COLUMBUS, Ohio -- The Ohio Department of Agriculture last week announced more detections of the walnut twig beetle in Butler County in southwest Ohio. The insect carries a fungus that causes deadly, incurable thousand cankers disease (TCD) in walnut trees, although at this point the disease itself hasn’t been found in the county.
The following experts in Ohio State University’s College of Food, Agricultural, and Environmental Sciences are available to talk to reporters about the beetle, the disease and the potential effects in Ohio:
- Nancy Taylor is program director of the C. Wayne Ellett Plant and Pest Diagnostic Clinic. She is involved with testing suspect walnut samples for TCD. Columbus, 614-292-5006, email@example.com.
- Dan Herms is a professor in the Department of Entomology. He processed the samples that first revealed the insect’s presence in Butler County. He conducts research and outreach programs on invasive tree pests, including, recently, the emerald ash borer and Asian longhorned beetle. Wooster, 330-202-3506, firstname.lastname@example.org.
- Cindy Meyer is an agriculture and natural resources educator in Ohio State University Extension’s Butler County office. She works with woodland owners and sawmill operators, among others, in the affected area. 513-887-3722, email@example.com.
- Amy Stone is an urban and consumer horticulture educator in OSU Extension’s Lucas County office. She conducts outreach and engagement programs on invasive species around Ohio, in part as coordinator of Ohio State’s Emerald Ash Borer Outreach Team. Toledo, 419-213-4254, firstname.lastname@example.org.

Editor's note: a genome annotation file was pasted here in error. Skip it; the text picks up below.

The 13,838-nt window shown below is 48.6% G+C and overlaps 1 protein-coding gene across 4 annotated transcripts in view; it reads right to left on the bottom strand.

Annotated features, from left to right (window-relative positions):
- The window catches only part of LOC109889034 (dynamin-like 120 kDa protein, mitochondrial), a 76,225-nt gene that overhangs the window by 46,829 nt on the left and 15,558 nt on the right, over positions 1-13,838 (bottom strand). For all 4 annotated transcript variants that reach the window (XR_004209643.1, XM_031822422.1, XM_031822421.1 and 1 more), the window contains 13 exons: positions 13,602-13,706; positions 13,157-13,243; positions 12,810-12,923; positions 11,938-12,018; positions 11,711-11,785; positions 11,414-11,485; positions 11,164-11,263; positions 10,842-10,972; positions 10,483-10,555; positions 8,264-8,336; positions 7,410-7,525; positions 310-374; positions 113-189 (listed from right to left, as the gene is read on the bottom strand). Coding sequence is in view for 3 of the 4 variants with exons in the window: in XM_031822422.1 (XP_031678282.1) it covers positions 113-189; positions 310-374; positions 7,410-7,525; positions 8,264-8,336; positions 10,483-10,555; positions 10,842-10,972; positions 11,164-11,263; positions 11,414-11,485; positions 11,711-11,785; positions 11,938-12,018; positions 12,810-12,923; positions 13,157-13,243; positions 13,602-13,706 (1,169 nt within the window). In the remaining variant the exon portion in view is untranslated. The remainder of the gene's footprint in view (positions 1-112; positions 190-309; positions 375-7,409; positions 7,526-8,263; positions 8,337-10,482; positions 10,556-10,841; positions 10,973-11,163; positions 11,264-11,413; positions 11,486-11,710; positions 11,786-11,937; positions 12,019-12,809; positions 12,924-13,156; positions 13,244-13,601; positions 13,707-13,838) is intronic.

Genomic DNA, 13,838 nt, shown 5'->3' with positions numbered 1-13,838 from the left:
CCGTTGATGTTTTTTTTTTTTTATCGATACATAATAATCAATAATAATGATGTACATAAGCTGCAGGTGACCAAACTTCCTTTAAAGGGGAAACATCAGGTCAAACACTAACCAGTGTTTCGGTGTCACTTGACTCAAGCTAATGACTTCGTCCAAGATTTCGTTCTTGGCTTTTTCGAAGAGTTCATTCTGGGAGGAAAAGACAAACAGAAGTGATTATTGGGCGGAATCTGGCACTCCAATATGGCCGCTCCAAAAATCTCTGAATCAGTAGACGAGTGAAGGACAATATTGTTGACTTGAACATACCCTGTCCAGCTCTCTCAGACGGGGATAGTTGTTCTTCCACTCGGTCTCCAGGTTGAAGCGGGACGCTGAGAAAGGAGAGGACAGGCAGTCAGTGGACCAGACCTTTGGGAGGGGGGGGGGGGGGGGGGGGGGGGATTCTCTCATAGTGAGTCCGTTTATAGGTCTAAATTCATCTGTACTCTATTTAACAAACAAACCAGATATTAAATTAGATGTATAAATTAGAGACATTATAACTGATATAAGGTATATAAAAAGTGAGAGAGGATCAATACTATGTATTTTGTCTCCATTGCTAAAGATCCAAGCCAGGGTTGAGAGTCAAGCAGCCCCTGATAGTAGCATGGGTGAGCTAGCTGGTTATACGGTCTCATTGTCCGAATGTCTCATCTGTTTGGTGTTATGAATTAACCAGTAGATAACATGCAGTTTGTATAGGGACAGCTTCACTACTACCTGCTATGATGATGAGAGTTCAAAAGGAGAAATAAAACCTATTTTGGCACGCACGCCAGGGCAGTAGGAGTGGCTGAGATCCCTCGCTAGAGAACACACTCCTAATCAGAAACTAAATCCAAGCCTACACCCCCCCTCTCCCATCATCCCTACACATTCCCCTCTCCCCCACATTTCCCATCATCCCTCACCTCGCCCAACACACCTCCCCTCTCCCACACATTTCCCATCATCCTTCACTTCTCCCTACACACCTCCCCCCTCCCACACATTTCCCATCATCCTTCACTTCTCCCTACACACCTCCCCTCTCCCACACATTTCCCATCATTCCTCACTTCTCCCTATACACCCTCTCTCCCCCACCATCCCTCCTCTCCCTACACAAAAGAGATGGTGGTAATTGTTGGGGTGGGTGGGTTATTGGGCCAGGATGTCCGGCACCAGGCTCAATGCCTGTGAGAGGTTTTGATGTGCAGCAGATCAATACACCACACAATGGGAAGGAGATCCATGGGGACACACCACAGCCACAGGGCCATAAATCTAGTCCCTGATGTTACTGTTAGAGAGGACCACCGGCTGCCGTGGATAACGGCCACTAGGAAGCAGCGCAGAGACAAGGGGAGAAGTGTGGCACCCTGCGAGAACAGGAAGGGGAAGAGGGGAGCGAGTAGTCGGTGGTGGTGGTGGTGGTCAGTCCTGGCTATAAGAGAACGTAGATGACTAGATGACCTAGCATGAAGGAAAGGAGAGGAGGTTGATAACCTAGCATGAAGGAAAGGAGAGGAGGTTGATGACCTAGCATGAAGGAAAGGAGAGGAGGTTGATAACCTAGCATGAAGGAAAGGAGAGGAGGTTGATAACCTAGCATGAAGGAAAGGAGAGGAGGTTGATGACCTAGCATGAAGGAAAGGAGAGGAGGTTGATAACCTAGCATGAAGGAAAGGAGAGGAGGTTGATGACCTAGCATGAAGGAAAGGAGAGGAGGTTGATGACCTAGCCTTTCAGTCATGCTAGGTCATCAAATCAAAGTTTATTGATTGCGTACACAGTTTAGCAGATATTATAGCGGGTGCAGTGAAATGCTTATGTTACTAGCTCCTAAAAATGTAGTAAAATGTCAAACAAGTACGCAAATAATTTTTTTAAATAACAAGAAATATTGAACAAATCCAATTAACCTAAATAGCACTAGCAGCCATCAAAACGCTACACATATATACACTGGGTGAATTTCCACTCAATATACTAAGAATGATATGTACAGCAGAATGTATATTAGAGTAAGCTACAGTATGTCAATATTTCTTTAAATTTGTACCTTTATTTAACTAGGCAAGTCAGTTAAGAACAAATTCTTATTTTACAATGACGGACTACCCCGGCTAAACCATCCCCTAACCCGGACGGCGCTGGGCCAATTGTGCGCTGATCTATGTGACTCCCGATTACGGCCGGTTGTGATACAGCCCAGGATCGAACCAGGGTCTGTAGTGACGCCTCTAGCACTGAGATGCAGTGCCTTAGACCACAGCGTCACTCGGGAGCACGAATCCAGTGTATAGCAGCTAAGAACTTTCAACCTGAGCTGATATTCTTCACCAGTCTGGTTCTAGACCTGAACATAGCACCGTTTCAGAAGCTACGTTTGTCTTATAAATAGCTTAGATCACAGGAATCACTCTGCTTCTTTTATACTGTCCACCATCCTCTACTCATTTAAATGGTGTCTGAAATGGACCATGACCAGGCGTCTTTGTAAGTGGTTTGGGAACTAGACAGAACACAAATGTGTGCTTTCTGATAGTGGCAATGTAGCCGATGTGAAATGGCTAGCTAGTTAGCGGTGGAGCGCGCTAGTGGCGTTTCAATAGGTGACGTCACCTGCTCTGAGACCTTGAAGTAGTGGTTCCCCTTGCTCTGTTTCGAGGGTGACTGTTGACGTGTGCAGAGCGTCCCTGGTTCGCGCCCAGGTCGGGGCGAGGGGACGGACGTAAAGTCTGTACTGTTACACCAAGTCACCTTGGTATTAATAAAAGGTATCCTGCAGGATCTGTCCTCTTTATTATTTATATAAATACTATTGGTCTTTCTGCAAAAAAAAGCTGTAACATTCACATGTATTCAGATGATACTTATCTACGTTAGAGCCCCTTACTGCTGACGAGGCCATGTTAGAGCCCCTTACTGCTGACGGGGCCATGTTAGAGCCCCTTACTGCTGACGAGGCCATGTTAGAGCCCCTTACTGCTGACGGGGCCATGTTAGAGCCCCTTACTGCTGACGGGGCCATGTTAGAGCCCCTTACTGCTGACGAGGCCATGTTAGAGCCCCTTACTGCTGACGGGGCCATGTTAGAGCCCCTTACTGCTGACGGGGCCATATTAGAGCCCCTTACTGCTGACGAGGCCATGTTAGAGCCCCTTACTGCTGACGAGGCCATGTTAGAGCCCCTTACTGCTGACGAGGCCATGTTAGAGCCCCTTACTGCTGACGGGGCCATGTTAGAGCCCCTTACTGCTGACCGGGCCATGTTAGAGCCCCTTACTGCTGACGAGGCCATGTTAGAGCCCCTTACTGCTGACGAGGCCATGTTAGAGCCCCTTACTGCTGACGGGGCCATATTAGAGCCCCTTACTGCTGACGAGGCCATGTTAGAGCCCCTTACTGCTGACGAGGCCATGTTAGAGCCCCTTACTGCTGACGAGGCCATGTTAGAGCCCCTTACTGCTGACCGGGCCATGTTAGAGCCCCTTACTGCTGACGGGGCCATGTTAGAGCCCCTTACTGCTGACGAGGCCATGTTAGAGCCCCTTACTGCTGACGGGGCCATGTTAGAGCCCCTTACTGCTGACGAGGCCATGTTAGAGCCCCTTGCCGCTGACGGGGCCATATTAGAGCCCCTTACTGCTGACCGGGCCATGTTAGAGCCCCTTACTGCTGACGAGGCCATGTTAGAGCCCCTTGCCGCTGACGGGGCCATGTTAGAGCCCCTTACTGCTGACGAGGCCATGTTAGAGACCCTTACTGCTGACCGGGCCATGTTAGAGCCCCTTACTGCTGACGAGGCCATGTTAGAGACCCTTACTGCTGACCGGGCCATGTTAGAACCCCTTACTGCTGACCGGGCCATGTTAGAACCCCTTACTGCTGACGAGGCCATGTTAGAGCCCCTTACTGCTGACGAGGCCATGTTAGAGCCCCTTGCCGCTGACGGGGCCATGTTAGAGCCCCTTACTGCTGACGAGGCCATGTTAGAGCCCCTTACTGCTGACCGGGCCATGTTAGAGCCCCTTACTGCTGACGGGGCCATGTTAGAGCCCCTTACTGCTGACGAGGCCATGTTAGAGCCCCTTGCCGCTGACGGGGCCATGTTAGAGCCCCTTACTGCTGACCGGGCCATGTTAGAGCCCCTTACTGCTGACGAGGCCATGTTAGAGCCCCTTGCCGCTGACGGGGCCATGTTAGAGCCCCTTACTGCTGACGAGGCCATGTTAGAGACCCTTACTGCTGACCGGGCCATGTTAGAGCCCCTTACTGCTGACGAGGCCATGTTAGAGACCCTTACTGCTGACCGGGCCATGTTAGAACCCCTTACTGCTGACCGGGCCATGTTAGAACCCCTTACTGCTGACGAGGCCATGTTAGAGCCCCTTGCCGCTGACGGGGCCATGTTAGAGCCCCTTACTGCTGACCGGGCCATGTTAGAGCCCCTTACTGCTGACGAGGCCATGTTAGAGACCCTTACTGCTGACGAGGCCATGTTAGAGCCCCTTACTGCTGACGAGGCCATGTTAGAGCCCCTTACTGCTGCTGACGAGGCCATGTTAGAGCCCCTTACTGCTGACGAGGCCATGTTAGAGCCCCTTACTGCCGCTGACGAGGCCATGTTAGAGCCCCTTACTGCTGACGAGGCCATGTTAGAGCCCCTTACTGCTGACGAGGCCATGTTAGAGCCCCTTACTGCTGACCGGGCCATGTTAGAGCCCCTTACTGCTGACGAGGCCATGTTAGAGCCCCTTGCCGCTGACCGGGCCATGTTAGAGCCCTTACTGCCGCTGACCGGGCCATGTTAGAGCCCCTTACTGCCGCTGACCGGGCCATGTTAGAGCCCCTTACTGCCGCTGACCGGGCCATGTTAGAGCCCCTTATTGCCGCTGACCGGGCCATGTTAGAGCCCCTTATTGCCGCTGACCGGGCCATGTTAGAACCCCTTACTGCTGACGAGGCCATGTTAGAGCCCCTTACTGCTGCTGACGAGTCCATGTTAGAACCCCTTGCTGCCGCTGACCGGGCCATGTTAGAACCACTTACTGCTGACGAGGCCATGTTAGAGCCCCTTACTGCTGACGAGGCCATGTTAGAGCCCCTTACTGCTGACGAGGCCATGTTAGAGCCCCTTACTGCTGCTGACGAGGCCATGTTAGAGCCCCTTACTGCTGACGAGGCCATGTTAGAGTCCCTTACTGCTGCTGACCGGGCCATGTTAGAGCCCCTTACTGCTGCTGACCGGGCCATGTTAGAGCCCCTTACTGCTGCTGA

- Kathy Smith is OSU Extension’s forestry program director. She leads Extension’s Ohio Woodland Stewards Program, conducts outreach and engagement programs on invasive species throughout Ohio, and can talk about TCD’s potential impact on Ohio’s forests. Columbus, 614-688-3136, email@example.com.
- Eric McConnell is an assistant professor and OSU Extension specialist in Ohio State’s School of Environment and Natural Resources. He has done research estimating the economic impact of TCD and other invasive species in Ohio and can talk about TCD’s potential economic impact on Ohio’s forest industry. Columbus, 614-292-9838, firstname.lastname@example.org.
The walnut twig beetle, which is currently in 12 other states, was first found in Ohio at a single location in Butler County in late 2012. It so far hasn’t been detected in any other county in the state. ODA has now added Butler County to a list of national TCD quarantine areas.
OSU Extension offers a free fact sheet on thousand cankers disease at http://go.osu.edu/VDX.
Stone, Smith and colleagues last year helped produce a free wallet-size TCD identification card. Details on how to get it are at http://go.osu.edu/Qrg.
The team also recently released a free smartphone app that allows users to report the walnut twig beetle and other invasive species to researchers. Details, including download instructions, are at http://go.osu.edu/GLEDN, http://go.osu.edu/Qrj and http://go.osu.edu/VCn.
OSU Extension is the college’s statewide outreach arm. Many of the experts in the college also hold appointments with CFAES’s research arm, the Ohio Agricultural Research and Development Center.
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